TOPLEY’S TOP 10 – Feb 27, 2024

1. Follow-Up to Yesterday’s #1-Looks Like Hedge Funds Pulling Back on Tech

Dave Lutz Jones Trading  Figures showed that after piling into tech stocks in the weeks before Nvidia Corp.’s earnings, hedge funds are now cashing out and selling at the fastest pace in seven months. Professional managers offloaded their positions for four straight sessions last week, including Thursday, the day after Nvidia posted results, according to data from Goldman’s prime-brokerage unit. The intensity of the selling ranks in the 98th percentile of the past five years.

The data suggests traders are booking profits on their tech wagers after a six-week buying streak and putting that extra cash into less volatile stocks, such as consumer staples. Companies that make household products saw the most net buying in 10 weeks, according to Goldman’s prime brokerage

2. S&P Positive 15 Out of 17 Weeks

Jim Reid Deutsche Bank We are in rarefied air in terms of the relentless risk rally since the end of October. Today’s CoTD is adapted from my colleague Henry Allen’s latest Mapping Markets (link here) and shows that the S&P 500 has now been up for 15 out of the last 17 weeks. This is the first time since 1989 that’s happened, and before that you’d need to go back to 1972 for such a run. If we get yet another advance this week, it would be 16 out of 18 for the first time since 1971, the joint record in an 18-week run.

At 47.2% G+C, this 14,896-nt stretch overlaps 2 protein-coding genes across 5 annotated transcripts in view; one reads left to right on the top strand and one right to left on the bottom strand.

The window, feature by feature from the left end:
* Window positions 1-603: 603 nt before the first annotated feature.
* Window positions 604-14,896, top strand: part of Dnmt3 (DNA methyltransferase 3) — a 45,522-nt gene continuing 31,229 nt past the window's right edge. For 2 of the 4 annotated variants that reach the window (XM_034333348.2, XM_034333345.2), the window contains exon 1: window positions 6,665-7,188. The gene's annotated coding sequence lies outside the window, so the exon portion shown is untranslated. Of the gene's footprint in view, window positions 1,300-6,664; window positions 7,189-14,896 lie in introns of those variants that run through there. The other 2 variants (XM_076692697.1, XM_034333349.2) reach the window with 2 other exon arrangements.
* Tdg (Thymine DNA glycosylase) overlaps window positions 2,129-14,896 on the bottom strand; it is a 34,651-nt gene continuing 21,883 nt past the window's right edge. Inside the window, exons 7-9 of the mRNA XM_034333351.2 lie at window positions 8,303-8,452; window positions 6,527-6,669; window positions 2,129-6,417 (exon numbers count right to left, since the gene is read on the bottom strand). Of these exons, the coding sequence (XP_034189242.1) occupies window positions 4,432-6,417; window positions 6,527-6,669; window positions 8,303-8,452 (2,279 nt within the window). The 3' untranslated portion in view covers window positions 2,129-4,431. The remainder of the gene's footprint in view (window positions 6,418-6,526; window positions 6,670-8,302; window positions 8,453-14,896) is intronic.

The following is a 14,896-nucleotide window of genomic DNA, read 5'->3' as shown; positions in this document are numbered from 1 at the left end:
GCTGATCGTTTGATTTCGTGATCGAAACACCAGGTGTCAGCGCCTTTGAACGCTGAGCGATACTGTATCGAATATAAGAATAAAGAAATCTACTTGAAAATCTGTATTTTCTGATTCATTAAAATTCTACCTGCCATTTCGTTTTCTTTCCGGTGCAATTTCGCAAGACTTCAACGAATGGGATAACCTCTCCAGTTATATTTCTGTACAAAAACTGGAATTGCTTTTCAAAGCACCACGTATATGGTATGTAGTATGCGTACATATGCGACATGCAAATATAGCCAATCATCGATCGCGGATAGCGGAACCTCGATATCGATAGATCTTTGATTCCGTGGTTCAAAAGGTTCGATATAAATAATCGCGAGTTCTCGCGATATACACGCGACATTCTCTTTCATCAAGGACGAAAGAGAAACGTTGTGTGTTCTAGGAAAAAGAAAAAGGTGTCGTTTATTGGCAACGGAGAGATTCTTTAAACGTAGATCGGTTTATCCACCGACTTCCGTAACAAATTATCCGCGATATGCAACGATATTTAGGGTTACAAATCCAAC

Interestingly, looking at all such 15/17 week runs, the median price performance in the next 13 and 26 weeks is +2.0% and +5.5%, respectively, which are both high relative to an annual price move of around 6% over the last 100 years. So there is no specific evidence, from history, of mean reversion once you see one of these runs.

3. Fear and Greed Index at Extreme Greed

4. Bitcoin 21% from an All-Time High

5. Grayscale Ethereum +43% in One-Month

ETHE Making Run at 2021 Levels.

6. Private Equity Secondaries Market Data

Secondaries Investor Blog

7. Private Equity Growth vs. Stock Market Shrink

Number of Stocks in Wilshire 5000

8. Private Equity Funds Operating in Real Estate Sitting on $544B in Cash

Cash-Flush Buyers Dip into Distressed Commercial RE

Some data shows that global real estate funds operated by private-equity firms held $544B in cash at the end of 2Q 2023, up from $457B at the end of 2Q 2022.

NEW YORK – Regional banks and other lenders have grown concerned about the volatility in commercial real estate, but investors are poised to scoop up distressed properties with cash.